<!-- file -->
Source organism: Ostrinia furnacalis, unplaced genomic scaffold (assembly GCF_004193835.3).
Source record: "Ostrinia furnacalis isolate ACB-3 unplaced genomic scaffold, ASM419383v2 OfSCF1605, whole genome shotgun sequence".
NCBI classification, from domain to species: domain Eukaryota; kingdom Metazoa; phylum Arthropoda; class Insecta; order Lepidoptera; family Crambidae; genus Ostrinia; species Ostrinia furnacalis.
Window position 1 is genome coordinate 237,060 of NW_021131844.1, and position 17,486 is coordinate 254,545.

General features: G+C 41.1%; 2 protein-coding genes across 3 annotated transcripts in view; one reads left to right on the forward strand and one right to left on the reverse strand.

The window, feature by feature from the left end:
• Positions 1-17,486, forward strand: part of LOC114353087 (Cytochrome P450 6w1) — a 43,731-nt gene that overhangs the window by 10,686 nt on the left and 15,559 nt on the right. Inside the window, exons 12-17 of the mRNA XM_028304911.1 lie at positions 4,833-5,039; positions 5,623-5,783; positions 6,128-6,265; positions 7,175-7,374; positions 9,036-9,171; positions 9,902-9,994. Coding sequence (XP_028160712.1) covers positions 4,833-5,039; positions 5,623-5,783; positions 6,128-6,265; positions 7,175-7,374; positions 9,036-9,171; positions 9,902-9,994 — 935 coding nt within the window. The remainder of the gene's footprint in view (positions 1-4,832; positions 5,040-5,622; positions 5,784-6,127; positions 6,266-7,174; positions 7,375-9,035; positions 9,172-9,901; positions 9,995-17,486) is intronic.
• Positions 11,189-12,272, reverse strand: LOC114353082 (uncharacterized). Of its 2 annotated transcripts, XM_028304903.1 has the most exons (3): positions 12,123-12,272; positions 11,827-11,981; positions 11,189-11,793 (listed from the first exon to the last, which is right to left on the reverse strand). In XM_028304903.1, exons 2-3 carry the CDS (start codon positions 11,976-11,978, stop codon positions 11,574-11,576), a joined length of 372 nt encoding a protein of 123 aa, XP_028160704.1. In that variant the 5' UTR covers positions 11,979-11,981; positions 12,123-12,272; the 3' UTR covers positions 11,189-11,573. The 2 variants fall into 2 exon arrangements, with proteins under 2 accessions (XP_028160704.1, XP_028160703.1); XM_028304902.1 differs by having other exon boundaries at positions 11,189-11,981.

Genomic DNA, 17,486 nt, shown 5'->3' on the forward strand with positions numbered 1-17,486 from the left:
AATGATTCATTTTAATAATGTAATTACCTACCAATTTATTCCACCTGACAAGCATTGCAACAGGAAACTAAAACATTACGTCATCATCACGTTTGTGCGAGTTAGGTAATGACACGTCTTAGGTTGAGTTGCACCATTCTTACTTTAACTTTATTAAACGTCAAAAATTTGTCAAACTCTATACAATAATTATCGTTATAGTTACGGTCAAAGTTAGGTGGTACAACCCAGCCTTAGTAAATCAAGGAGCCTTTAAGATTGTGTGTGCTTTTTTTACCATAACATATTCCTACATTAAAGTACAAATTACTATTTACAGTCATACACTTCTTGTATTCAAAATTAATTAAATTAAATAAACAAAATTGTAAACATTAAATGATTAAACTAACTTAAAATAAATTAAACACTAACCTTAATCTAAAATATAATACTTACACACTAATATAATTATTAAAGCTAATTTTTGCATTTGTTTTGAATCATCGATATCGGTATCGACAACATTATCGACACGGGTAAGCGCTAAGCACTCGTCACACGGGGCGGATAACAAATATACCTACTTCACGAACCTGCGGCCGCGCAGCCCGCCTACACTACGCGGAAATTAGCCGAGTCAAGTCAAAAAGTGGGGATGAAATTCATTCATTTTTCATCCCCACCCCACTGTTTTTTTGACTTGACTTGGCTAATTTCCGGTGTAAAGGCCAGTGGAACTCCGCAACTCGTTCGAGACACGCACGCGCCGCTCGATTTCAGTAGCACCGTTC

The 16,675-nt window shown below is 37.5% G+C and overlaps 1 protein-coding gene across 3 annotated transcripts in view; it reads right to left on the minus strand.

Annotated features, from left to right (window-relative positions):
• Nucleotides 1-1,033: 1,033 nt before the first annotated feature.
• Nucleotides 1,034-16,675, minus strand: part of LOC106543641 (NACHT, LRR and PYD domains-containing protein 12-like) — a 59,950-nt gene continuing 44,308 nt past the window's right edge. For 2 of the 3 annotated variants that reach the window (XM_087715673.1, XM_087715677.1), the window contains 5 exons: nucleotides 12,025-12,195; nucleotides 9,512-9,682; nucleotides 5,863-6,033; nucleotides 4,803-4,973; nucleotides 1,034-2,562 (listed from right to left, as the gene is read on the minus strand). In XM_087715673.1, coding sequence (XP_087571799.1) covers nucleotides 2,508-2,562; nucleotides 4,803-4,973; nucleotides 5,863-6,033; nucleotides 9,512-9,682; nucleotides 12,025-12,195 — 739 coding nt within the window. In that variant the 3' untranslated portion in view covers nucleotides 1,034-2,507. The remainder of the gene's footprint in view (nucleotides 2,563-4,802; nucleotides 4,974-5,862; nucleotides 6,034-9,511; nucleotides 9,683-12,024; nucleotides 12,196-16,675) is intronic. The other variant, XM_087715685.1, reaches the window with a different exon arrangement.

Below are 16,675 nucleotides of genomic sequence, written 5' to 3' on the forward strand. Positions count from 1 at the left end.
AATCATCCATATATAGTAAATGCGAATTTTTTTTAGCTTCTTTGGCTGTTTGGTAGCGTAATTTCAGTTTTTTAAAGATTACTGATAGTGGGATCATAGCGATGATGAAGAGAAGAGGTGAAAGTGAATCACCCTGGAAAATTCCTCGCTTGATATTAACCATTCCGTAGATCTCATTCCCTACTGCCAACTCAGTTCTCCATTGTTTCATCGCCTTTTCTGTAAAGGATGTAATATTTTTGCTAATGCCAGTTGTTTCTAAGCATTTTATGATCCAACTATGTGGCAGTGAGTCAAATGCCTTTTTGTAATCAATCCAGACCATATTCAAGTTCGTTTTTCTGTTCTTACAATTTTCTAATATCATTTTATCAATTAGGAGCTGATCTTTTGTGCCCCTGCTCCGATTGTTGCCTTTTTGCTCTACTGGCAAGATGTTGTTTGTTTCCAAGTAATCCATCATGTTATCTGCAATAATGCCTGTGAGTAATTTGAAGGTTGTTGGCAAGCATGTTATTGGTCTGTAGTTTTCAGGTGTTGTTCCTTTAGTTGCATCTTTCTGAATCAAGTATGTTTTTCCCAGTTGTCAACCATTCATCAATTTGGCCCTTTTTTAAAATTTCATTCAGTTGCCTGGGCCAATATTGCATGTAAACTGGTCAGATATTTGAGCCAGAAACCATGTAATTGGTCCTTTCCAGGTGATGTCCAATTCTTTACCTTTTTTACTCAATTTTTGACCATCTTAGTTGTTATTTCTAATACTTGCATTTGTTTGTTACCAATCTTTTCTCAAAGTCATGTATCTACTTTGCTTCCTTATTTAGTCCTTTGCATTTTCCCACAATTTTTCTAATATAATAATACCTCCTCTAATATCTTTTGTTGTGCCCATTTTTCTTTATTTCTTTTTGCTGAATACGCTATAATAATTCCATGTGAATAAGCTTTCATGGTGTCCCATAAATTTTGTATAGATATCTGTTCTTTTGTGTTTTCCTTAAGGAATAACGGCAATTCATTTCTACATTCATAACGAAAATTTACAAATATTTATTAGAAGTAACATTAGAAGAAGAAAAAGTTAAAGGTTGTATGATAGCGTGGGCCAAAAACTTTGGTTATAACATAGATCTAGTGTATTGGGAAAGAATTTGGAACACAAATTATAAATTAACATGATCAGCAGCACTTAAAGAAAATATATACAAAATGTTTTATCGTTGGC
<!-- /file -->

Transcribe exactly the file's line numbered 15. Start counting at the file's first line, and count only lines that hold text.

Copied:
Below are 16,675 nucleotides of genomic sequence, written 5' to 3' on the forward strand. Positions count from 1 at the left end.